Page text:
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Understanding the Real Advantages of Using ESLint

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I have been a fan of JavaScript for a number of years now. It’s a dynamic and flexible language which gives it a great deal of power. However, unlike compiled languages it is easy for syntax errors and accidental globals to creep into your code without realizing it until you actually try and run the code.

This is why I have made linting an important part of my daily workflow. Either as a gentle reminder in my editor of choice while working, and keeping an eye on me with every save. Or as part of my build process by notifying me of possible errors and bad practices that could cause unexpected results or crashes.

I’m sure most developers that have had to support older versions of IE have been caught by the ‘dangling comma’ issue that can cause your application to stop dead in its tracks. Even the most mindful developer can let things like this creep in without noticing. Having a tool to help keep you in check can be an invaluable asset.

Over the years I have used a few linting tools. Trying to appease the overly strict JSLint, to finding a comfortable balance with JSHint, which allowed for some configuration of rules, and the ability to enable or disable them.

Recently, I was introduced to ESLint, a new JavaScript linting and style checking tool created by Nicholas C. Zakas. It was first released in 2013, but I hadn’t heard about it until recently. I was curious to know more. JSHint was serving my needs, so I wondered what ESLint could offer that other tools couldn’t? It turns out, quite a bit.


ESlint was first released in 2013, by Nicholas C. Zakas with the philosophy of having a linting tool where everything was pluggable, every rule is stand-alone, and it’s agenda-free in that it doesn’t enforce any particular coding style.

There are several features that appealed to me in ESLint that prompted me to make the switch:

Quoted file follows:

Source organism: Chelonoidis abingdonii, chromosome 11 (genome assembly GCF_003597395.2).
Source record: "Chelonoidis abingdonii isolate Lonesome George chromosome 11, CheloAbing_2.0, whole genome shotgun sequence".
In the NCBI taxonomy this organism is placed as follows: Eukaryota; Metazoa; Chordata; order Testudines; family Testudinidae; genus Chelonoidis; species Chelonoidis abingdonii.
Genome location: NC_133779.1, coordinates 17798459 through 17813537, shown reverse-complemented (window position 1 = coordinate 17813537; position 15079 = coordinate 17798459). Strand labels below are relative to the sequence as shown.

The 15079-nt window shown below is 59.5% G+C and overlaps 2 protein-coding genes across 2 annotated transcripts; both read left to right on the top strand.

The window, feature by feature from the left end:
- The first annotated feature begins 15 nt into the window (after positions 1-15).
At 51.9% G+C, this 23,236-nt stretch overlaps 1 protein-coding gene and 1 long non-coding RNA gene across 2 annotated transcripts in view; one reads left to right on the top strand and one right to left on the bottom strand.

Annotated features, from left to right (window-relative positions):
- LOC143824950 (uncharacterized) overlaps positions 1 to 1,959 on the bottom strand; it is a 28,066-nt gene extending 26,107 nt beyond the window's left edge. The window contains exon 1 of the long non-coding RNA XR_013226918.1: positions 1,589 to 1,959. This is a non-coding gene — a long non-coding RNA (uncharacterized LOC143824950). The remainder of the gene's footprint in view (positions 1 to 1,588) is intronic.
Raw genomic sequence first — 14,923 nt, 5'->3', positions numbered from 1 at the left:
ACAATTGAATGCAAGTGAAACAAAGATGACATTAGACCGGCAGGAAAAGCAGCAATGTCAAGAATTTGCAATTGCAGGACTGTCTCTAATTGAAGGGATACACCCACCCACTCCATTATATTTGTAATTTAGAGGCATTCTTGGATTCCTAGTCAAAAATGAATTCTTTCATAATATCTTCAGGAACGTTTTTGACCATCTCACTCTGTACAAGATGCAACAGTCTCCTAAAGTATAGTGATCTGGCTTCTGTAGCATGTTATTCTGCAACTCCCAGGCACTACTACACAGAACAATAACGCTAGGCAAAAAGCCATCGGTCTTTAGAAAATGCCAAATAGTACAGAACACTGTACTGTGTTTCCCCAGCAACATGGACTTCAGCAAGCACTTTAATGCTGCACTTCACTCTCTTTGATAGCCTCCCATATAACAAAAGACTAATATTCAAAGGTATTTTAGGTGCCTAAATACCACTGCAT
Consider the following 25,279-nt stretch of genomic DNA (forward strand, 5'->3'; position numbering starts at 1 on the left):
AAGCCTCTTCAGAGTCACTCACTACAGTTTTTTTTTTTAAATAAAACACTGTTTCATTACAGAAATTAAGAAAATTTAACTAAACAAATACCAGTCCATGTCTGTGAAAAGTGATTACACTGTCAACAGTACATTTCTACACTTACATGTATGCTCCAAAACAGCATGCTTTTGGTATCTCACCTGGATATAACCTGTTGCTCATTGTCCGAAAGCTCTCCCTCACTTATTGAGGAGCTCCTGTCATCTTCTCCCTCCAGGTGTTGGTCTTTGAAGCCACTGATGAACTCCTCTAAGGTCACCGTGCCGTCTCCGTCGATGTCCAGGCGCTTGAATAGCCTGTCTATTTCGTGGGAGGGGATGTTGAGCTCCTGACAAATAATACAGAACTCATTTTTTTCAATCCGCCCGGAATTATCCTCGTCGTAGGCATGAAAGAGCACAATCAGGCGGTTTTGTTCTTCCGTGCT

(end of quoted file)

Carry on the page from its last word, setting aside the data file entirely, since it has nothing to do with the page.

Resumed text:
• Robust set of default rules covering all of the rules that exist in JSLint and JSHint, making a migration to this tool fairly easy.
  • Configurable rules - including error levels, allowing you to decide what is a warning, error, or simply disabled.
  • Rules for style checking, which can help keep the code format consistent across teams.
  • The ability to write your own plugins and rules.

Getting started

Getting set up with ESLint is pretty straight forward, and there are a number of ways to configure it and integrate it into your workflow. I won’t go into a deep dive of configuration as The ESLint Documentation covers this in depth, but I will cover a few quick points that gave me a snag of ‘how do I do this…’ when moving from JSHint.

Configuration Configuring ESLint is easy. You are able to have a .eslintrc file, have an eslint field in your package.json, or do per-file configurations within the file you are linting.

An example .eslintrc file:

  "env": {
    "browser": true,
  "globals": {
    "angular": true,
  "rules": {
    "camelcase": 2,
    "curly": 2,
    "brace-style": [2, "1tbs"],
    "quotes": [2, "single"],
    "semi": [2, "always"],
    "space-in-brackets": [2, "never"],
    "space-infix-ops": 2,

If this file lives in the root of your project, it is the set of rules that will be applied across the project. If ESLint finds another file in a sub-folder, those rules will be applied instead. This allows you to have custom sets of rules for unit tests, server side code, and client side code.